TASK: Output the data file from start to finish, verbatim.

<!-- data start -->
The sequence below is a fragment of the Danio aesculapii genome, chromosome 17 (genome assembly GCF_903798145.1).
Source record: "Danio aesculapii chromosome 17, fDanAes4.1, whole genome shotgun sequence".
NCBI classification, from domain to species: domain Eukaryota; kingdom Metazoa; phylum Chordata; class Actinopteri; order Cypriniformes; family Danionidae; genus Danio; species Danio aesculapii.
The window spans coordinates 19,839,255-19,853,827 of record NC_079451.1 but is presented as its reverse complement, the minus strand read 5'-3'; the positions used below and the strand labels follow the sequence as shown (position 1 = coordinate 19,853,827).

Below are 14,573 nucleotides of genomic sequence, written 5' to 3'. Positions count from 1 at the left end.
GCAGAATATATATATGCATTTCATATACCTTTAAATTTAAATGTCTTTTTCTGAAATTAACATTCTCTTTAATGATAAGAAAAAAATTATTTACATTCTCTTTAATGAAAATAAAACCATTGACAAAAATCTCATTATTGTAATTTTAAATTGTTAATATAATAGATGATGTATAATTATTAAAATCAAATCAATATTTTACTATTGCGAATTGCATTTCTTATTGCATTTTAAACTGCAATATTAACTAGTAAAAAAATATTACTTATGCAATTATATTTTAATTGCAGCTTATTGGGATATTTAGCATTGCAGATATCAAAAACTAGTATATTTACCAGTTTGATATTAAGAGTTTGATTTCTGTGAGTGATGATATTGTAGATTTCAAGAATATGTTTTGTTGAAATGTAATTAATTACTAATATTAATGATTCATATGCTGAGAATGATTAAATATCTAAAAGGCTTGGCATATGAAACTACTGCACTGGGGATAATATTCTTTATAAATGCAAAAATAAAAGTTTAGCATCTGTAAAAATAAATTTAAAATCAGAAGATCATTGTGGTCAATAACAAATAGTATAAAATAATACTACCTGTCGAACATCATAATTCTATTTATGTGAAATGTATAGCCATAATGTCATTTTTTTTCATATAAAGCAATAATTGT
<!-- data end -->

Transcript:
The sequence below is a fragment of the Danio aesculapii genome, chromosome 17 (genome assembly GCF_903798145.1).
Source record: "Danio aesculapii chromosome 17, fDanAes4.1, whole genome shotgun sequence".
NCBI classification, from domain to species: domain Eukaryota; kingdom Metazoa; phylum Chordata; class Actinopteri; order Cypriniformes; family Danionidae; genus Danio; species Danio aesculapii.
The window spans coordinates 19,839,255-19,853,827 of record NC_079451.1 but is presented as its reverse complement, the minus strand read 5'-3'; the positions used below and the strand labels follow the sequence as shown (position 1 = coordinate 19,853,827).

Below are 14,573 nucleotides of genomic sequence, written 5' to 3'. Positions count from 1 at the left end.
GCAGAATATATATATGCATTTCATATACCTTTAAATTTAAATGTCTTTTTCTGAAATTAACATTCTCTTTAATGATAAGAAAAAAATTATTTACATTCTCTTTAATGAAAATAAAACCATTGACAAAAATCTCATTATTGTAATTTTAAATTGTTAATATAATAGATGATGTATAATTATTAAAATCAAATCAATATTTTACTATTGCGAATTGCATTTCTTATTGCATTTTAAACTGCAATATTAACTAGTAAAAAAATATTACTTATGCAATTATATTTTAATTGCAGCTTATTGGGATATTTAGCATTGCAGATATCAAAAACTAGTATATTTACCAGTTTGATATTAAGAGTTTGATTTCTGTGAGTGATGATATTGTAGATTTCAAGAATATGTTTTGTTGAAATGTAATTAATTACTAATATTAATGATTCATATGCTGAGAATGATTAAATATCTAAAAGGCTTGGCATATGAAACTACTGCACTGGGGATAATATTCTTTATAAATGCAAAAATAAAAGTTTAGCATCTGTAAAAATAAATTTAAAATCAGAAGATCATTGTGGTCAATAACAAATAGTATAAAATAATACTACCTGTCGAACATCATAATTCTATTTATGTGAAATGTATAGCCATAATGTCATTTTTTTTCATATAAAGCAATAATTGT